Figure 5: NMR characterization of a demixing polymeric corona.
figure 5

2D 1H–1H NOESY NMR contour plot of a PBA71-CP-PS68 conjugate 13 in CDCl3 at 300 K. The NOE signals that would be observed in the case of mixing of the PS68 and PBA71 polymer chains are indicated with a purple circle. The NOE signals that belong to PS68 are circled in blue and the NOE signals that belong to the PBA71 are circled in red.

DSC measurements were performed to assess the presence and shifts of the Tg of the polymers when attached to the CP (Tables 1 and 2). As shown in Fig. 6, DSC analysis of the CP–polymer conjugates with a corona consisting of demixing polymer pairs (PS68-CP-PBA71 conjugate 13) exhibited two glass transitions that correspond to the PBA and PS polymers at approximately −44 and 85 °C, respectively. Similarly, two Tg values corresponding to the PS and PBA polymer blocks observed in CP–polymer conjugates 11, 12 and 14 suggested that the relay-coupling pathway and the overall differences in conjugation efficiencies had little influence on the Janus behaviour of the CP–polymer NTs in bulk. Further, this observation agrees well with DSC experiments performed on PS-PBA diblock copolymers40. DSC analysis of the hybrid CP–polymer conjugate 16, which has a mixing corona consisting of a pair of miscible polymers (PCHA63 and PS68), exhibited a single Tg at 44 °C above the Tg of PCHA63 and below the Tg for PS68 (Fig. 6b). Despite the absence of cross-relaxation between the PCHA34 and PS35 on CP–polymer conjugate 15 (Supplementary Fig. S6), DSC analysis revealed a single, broad Tg at 53 °C, which was well above the Tg for PCHA34 (0 °C) and well below the Tg for PS35 (79 °C), suggesting that indeed polymer mixing is taking place in bulk. The Tg value observed for conjugate 17 was lower than that observed for 15 and 16 and could reflect the lower PS100 composition owing to slightly lower thiol-ene coupling efficiency (Supplementary Figs S7 and S8).

Figure 6: DSC of the polymers and conjugates.
figure 6

(a) Glass transitions of the polymers PBA71 and PS68 and the Janus conjugate PBA71-CP-PS68 (13) in which two transitions correspond to the PBA71 and PS68 polymer arms. (b) Glass transitions of the polymers PCHA63, PS68 and the ‘mixed’ hybrid conjugate PCHA63-CP-PS68 (16) in which one transition corresponds to the mixing of the PCHA63 and PS68 polymer arms. The numbers indicate the temperatures at the start and end of the glass transition.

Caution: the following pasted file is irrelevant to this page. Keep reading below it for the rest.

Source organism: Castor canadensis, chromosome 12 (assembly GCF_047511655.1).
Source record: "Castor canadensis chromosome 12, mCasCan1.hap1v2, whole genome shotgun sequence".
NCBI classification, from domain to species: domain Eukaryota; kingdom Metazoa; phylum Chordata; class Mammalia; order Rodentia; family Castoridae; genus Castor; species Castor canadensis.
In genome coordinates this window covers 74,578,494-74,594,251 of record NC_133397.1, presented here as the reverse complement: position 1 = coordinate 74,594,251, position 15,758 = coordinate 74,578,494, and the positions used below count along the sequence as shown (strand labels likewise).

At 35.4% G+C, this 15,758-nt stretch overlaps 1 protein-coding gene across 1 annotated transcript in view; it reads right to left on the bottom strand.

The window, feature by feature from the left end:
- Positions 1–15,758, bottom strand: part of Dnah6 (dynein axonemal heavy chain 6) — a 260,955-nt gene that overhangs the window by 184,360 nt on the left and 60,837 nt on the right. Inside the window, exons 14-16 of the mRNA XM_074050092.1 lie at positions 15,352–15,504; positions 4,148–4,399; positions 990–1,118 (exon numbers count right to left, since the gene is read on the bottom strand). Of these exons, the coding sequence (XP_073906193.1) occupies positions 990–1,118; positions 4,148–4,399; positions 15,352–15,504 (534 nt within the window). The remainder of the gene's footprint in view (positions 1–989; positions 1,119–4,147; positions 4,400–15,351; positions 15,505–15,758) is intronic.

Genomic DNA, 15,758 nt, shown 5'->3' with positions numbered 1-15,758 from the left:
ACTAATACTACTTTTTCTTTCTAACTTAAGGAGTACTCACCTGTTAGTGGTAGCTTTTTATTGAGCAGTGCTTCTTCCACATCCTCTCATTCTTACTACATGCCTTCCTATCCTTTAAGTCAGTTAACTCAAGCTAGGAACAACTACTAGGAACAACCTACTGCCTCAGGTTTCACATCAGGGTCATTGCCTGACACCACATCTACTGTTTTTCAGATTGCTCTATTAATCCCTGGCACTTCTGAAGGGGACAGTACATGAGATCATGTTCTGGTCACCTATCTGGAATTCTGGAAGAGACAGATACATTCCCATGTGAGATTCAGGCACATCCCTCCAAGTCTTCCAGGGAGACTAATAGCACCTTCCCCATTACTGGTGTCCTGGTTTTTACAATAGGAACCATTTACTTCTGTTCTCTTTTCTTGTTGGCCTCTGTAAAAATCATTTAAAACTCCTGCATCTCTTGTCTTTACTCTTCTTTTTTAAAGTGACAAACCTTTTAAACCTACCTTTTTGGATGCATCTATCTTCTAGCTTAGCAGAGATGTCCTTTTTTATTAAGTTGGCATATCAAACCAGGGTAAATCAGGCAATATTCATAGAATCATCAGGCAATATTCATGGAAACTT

Pore formation in lipid bilayers

The properties of Janus NTs as nanopores were assessed following the well-established technique published by Ghadiri et al.21, in which a fluorescent dye is encapsulated in large unilamellar vesicles (LUVs). On disruption of the lipid bilayer, the flux of protons into the LUV results in a decrease in fluorescence. As copper is known to quench the fluorescence43, the conjugates used in this assay were prepared by replacing the CuAAC with a copper-free ligation technique. As shown in Fig. 7a, a consecutive active ester/thiol-ene reaction with N-hydroxysuccinimidyl ester α-end-functionalized PBA71 and thiol end-functionalized PS68, respectively, was carried out on CP 18 to yield Janus conjugate PBA71-CP-PS68 19. To compare the lipid bilayer-partitioning behaviour of Janus conjugate 19 with a non-Janus NT equivalent, N-hydroxysuccinimidyl ester α-end-functionalized PBA88 was ligated to CP 20 as a copper-free alternative to create the non-Janus conjugate PBA88-CP-PBA88 21 (Fig. 7a).

Figure 7: Synthesis and transbilayer channel formation.
figure 7

(a) Synthesis of the Janus conjugate PBA71-CP-PS68 19 obtained via a consecutive active ester/thiol-ene reactions and the non-Janus PBA88-CP-PBA88 conjugate (21) obtained via active ester chemistry. (b) Calcein dye leakage experiment using LUVs with 2 μM Janus conjugate 19. No dye leakage was observed for non-Janus conjugate 21 at 20 μM and DMSO at 2 vol%. (c) Schematic representation of the pore formation using Janus conjugate 19 showing sequestering of PS (in blue) forming the central macropore cavity and the PBA (in red) interacts with the phospholipid bilayer.

As shown in Fig. 7b on addition of the Janus conjugate 19, the calcein is released from the LUVs, which indicates pore formation. Further, despite the limited solubility of the Janus conjugate 19 in DMSO (0.1 mM), the addition to the calcein encapsulated LUVs showed ~10% calcein released (final concentration of Janus conjugate 19 is 2 μM). On the other hand, the non-Janus conjugate 21 did not cause calcein release from the LUVs at concentrations up to 20 μM.